With the caveat that, having been born in 1968 and kindling an interest in popular music about a decade later, my purview lacks "in-the-moment" acuity, I perceive the best bands of the British Invasion as being:
1) The Beatles 2) The Rolling Stones 3) The Who 4) The Kinks 5The Zombies 6) The Animals 7The Yardbirds 8) The Hollies
But I understand that, in not really arising until 1965, The Who were part of a second wave, and that the intensity of the initial British Invasion also included:
The Dave Clark Five, Gerry and the Pacemakers, Mannfred Mann and--perhaps especially--Herman's Hermits.
Fronted by a cute teenage singer named Peter Noone, who became perceived as "Herman," the Hermits had 14 songs hit the U.S. Billboard Singles Top 40 between August 1964 and February 1967, including "Mrs. Brown, You've Got a Lovely Daughter" and "I'm Henry VIII, I Am," which both hit #1 in mid-1965.

A few more minor hits would follow this blitz, but Herman's Hermits' popularity seems to have ebbed well before Noone initially left the band in 1971.

To my wherewithal, HH's pop sound never significantly evolved in a way akin to the Beatles, Stones, Who, Kinks and Zombies, nor did Noone or other band members go on to form/join other famed projects, as did Eric Clapton, Jeff Beck and Jimmy Page of the Yardbirds, Graham Nash of the Hollies and Steve Winwood of the Spencer Davis Group.

Unlike most contemporaries cited, Herman's Hermits did not write their own songs, and perhaps for that reason and others mentioned, they have not been inducted into the Rock and Roll Hall of Fame.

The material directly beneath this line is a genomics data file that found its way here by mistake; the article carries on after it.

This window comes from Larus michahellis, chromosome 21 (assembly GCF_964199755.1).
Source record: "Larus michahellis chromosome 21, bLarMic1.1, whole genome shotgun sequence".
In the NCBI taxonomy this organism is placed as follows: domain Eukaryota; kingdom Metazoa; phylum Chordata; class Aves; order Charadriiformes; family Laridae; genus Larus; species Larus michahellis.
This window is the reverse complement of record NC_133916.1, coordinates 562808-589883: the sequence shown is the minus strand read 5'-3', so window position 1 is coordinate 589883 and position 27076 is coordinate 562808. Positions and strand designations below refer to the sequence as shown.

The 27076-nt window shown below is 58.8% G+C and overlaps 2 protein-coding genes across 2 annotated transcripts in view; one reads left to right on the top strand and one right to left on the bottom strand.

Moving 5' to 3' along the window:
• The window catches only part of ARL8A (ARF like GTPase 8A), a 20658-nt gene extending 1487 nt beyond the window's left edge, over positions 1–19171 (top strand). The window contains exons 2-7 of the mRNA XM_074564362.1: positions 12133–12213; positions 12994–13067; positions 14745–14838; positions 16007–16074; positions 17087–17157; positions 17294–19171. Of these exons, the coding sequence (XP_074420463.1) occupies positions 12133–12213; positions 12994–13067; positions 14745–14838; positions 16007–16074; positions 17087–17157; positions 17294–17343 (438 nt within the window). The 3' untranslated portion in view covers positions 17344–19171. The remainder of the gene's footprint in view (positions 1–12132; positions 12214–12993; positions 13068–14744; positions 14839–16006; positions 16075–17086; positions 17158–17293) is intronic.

Gary Puckett
Still, they were an important part of the British Invasion--for awhile in late '64 and early '65, it seems they may have been bigger in America than any import besides the Beatles--and even if a bit belatedly, my appreciation for their place in rock history brought me to the grand Genesee Theatre in Waukegan on Saturday night, accompanied by friend Dave, who gratefully did the driving.

Fortunately, the falling snow and high winds didn't mess with our trek too much, nor kept over 2,000 nostalgic fans from getting to the Genesee, but we learned that the weather had impacted both bands on the bill in their travels to Waukegan.

First up, and consequentially starting about 15 minutes late, were Gary Puckett & the Union Gap.

As is Noone with this version of Herman's Hermits, Puckett is the sole original member of his '60s outfit, an American one that still distinctively dresses in Civil War Union Army uniforms.

Although I had long heard the name Gary Puckett & the Union Gap and recognized some of the hits they played, I can't claim to be all that familiar.

In watching Puckett, I couldn't help perceive that most baristas, flight attendants, hotel clerks and whomever else encounters the fit, articulate, long-haired senior citizen on a regular basis would likely be oblivious to his significant rock stardom 50+ years ago.

Though he seems like a hip elder, his vibe also feels cordially unassuming.

But--also like Noone--he still seems to be having a lot of fun on stage, and not only is he an engaging storyteller, his voice still sounds great at 77.

Opening with "Lady Willpower," one of the band's two #2 hits from 1968, Puckett & co. proceeded to pay homage to some pretty famous songwriters & artists whose songs GP&UG had recorded way back when: Neil Diamond ("Kentucky Woman"), Sonny Bono/Sonny & Cher ("You Better Sit Down Kids") and Jimmy Webb/Glen Campbell ("By the Time I Get to Phoenix").